We were sneezing, coughing, laughing and sighing. We were at our family reunion. This reunion is a bit different than most.
- did gathered at the home town of our Grandfathers and Grandmothers
- did the potluck with way to much food and lots of desserts
- did the pictures – starting with the eldest who is only 94 – because we were a small group this year we did the generations – eldest, cousins and children of cousins with their children
- looked at old pictures togethers – very funny and reflective of those who were no longer sitting with us this year
But we also stepped back into history. There were about 25 of us gathered in the small town of Swedesburg, Iowa. (Can you guess we are Swedish?) The oldest was 94 and the youngest this time was 7. After eating and catching up on all the family news we walked from the Parish Hall over to our Grandparents home.
This homestead is 148 years old. The house we were entering in 2015 was the first house build in Swedesburg, Iowa. My Great Grandfather built this house in 1867. Added on a kitchen in 1872. Then added an upstairs and living room in 1874 with an outdoor summer kitchen in 1889.
This house was maintained and lived in until 2000. It has been cared for with everything remaining in place until now. The cousin are now charged with closing down this wonderful old house. The house that holds the pieces of our history. The things that were used by our family for generations.
We wondered through the house looking, holding and marveling at our collective history. There were the old hats we tried on, a copy of Pinocchio from about 1930’s, a meat saw, crocks, photos, quilts and the trunks that carried our families belonging to the United States from Sweden. Everything was there – all of it waiting to be used again.
There were stories told from cousin to cousin. The “do you remember when” stories. Stories the older cousins shared that those of us in your 60’s didn’t know. The stories that our Aunt (the oldest member of the family shared as we walked through the house)
And of course there were the young ones – three elementary age kids in heaven moving from room to room – a museum that you could touch and feel and wear. A small root cellar that is creepy and crawly that leads to the outside. A garden with paths to walk through and stones to climb over. What more could you want on a glorious Saturday afternoon?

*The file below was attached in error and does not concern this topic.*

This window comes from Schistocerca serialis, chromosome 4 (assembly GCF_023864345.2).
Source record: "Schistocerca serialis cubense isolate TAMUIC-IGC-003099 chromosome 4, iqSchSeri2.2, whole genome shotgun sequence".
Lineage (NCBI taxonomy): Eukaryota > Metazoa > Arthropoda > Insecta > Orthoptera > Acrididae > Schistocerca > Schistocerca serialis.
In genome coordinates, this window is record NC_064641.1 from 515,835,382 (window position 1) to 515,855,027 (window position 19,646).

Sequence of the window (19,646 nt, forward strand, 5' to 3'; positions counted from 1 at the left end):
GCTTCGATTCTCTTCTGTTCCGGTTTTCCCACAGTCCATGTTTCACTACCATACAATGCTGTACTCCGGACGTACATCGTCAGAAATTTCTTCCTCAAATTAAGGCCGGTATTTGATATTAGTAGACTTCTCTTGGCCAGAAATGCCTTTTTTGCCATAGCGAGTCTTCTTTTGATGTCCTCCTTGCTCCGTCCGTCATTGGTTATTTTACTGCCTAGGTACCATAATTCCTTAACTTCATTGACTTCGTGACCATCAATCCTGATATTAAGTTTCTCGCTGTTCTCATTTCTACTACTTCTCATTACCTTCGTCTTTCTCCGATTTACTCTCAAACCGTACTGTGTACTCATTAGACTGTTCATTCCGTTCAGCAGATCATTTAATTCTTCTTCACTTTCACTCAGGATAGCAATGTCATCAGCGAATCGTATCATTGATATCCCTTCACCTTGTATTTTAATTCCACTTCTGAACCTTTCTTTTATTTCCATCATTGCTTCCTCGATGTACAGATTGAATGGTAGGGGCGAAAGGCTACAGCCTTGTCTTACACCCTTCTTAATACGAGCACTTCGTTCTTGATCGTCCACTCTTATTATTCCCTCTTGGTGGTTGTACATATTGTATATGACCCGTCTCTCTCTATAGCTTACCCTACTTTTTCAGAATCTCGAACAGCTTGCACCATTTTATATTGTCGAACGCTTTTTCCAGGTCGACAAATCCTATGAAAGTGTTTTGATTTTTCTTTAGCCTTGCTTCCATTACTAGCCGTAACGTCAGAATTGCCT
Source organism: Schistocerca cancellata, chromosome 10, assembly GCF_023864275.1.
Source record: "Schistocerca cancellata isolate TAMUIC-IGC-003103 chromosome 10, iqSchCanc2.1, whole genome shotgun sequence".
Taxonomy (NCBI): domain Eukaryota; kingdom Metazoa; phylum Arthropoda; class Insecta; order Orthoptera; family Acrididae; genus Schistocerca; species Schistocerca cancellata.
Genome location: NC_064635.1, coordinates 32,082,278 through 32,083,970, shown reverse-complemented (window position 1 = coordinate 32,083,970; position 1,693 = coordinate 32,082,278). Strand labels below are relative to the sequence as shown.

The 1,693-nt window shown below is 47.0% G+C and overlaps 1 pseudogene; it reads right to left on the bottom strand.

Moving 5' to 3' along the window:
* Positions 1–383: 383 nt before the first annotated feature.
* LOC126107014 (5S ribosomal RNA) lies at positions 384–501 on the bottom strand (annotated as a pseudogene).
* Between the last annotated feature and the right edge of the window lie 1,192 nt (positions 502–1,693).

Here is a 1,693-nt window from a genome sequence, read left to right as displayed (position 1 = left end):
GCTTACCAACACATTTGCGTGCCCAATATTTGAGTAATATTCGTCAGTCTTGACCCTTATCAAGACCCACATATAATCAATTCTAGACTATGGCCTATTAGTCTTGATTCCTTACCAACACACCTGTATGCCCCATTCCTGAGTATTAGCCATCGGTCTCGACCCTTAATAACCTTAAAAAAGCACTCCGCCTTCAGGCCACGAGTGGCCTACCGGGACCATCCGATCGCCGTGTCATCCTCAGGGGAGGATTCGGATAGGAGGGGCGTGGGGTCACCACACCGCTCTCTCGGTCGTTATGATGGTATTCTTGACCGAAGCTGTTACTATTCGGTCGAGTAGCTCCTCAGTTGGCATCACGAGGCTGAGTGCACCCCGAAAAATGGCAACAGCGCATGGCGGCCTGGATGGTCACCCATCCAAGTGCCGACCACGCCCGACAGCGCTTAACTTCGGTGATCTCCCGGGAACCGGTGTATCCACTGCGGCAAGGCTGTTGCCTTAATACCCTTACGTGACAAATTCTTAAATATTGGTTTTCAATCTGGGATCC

Late in the afternoon people slowly said their good byes, gather a few items from the house to add to their own home and history and drove off. I stood at the door waving and feeling lost in emotion.
It is time to close this old home down but sad non-the less. So many amazing items now either moved to new homes or off the be recycled. The things in this house were triggers for our memories but they can’t stand there for ever. We can afford to run our own private museum. It is the stories that we now need to hold on to. It is the stories that need to be written down and shared with the younger generations.
So we continue a project started by my Uncle years ago. He worked for years building the family history – the birth dates, death dates and the short description of each family. I realize what is missing now are our stories, our memories of this once wonderful home.
It is the words that hold history now not the things. It is not the house, or barn or the furniture inside the buildings we need. It is the stories. We will find laughter, crying and wonder within the stories we tell each other. It is these stories that re kindle our relationships and hold us together in a group we call family.